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Canoeing, river rafting and kayaking in South Africa

River Sports In South Africa

By J.F. Kloppers

South Africa is blessed with fantastic rivers, beautiful scenery, and a climate made for the outdoors enthusiast, so if you're looking for action of the paddling variety, you're in for a treat.

The most popular river for canoeing, rafting and kayaking – for good reason – is the Orange, which forms the country's northern border with Namibia. It's a long, green-fringed oasis running through the mountainous desert area known as the Richtersveld. Incredibly scenic, it also has a few fun rapids.

The section below Augrabies Falls is similar, and there is a one-day rafting trip above Augrabies which features some exciting but not radical rapids. The Gorge section of the Orange is a lot more technical and has some high-volume rapids.

The Vaal, a tributary of the Orange, has some fun little rapids and is very close to Johannesburg, so it's a popular destination for corporate trips. Also near Johannesburg, the Crocodile River offers a pleasant day out with some small and mildly challenging rapids.

The Doring River in the Western Cape has a short season towards the end of winter, and offers fantastic, quite technical white water, but it's pretty cold.

The Palmiet River is absolutely wonderful. It runs through the Kogelberg Nature Reserve and offers fantastic technical rapids and wonderful scenery. The trip offered takes one day and includes all meals and sometimes a visit to a winery.

The Molenaars is a very technical, white water river that only works for a few days immediately after heavy rain in its catchment area, so it's not easy to plan a trip. The Sonderend River is a smallish river where you can do a fun day trip or overnighter.

There are two trips on the Breede River: a one day wine tasting trip near Worcester, which is really just an excuse to have a lovely picnic and sample some local wines, with a little bit of paddling thrown in. Lower down, near Swellendam, two-day trips are run on some small rapids and quite rocky sections. This section is used mainly for corporate trips.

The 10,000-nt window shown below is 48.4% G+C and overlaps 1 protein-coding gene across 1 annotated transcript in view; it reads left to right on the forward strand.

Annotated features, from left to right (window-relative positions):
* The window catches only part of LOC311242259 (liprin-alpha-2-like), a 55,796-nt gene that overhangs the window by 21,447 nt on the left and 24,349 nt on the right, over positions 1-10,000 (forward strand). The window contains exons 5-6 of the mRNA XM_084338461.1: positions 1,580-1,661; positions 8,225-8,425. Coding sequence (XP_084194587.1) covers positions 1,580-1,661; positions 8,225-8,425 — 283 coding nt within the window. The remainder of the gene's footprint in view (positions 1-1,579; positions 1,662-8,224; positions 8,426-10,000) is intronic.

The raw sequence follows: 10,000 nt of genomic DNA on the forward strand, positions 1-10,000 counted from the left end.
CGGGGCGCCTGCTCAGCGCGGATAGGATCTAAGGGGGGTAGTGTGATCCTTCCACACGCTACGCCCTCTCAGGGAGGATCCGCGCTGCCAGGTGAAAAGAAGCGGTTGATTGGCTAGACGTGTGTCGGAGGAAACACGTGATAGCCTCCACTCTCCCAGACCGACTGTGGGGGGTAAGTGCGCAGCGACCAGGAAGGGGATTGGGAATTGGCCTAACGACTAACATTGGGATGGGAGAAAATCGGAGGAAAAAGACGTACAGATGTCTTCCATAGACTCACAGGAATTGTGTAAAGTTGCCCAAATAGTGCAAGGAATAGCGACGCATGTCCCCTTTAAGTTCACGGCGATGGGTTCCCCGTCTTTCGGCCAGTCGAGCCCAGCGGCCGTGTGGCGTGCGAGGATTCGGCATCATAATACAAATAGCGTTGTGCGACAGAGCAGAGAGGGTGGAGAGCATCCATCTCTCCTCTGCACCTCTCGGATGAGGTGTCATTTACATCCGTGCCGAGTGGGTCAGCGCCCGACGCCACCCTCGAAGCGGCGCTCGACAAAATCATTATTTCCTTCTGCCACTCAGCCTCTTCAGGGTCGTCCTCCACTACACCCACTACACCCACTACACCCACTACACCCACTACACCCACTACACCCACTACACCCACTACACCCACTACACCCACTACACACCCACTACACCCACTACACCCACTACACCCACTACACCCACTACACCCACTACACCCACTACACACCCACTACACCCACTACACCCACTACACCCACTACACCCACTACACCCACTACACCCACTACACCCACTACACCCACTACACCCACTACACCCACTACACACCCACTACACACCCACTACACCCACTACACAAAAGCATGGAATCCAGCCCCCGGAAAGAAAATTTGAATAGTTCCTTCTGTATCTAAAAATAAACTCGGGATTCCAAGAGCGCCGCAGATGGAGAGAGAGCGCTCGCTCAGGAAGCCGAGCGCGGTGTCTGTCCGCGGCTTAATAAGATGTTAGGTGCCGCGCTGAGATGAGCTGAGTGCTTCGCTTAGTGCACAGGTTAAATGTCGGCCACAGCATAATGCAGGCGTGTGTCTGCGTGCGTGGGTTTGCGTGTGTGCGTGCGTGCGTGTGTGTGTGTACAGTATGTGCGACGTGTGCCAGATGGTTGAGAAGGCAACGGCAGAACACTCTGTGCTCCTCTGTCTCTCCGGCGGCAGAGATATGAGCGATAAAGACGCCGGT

There is some fun canoeing in the lakes area of the Garden Route, especially Wilderness and Knysna Lagoon. Other enjoyable flatwater trips include the two self-guided excursions near Port Alfred, one of which is up and down the conveniently tidal Kowie River. The other is a short paddle up the Kleinemond River to a wonderful overnight spot, called Kayak Camp.

Far more luxurious would be an escorted trip through the spectacularly beautiful and biologically unique Kosi Bay lake system. And, also in the Maputaland area of northern KwaZulu-Natal, there are fantastic escorted one-day trips on Lake St Lucia, where you may see crocodiles and hippos, and on Lake Bhangazi, also part of the Greater St Lucia Wetland Park.

The Umkomaas River on the KwaZulu-Natal South Coast offers fantastic paddling with some fun, challenging but not too technical rapids. Just north of Durban, the Umgeni has some delightful little rapids. The section paddled is part of the gruelling three-day Dusi Marathon.

The Buffalo River used to be the border between the kingdom of Zululand and the British colony of Natal and is near some fantastic historical sites. It's a lovely river with some quite challenging rapids. Standard trips are two days. The Buffalo is a tributary of the nearby Tugela River, which also has some pretty impressive white water with some very scary rapids indeed.

The Blyde River in Mpumalanga is probably one of the most beautiful rivers in South Africa – a somewhat hectic, technical alpine-style river with a steep gradient. A second trip on a tamer section of the same river is far easier, and the nearby Sabie River also offers an easy day out. The Olifants River, also close by, has some wonderful, big but not too technical rapids, and also traverses some beautiful scenery.

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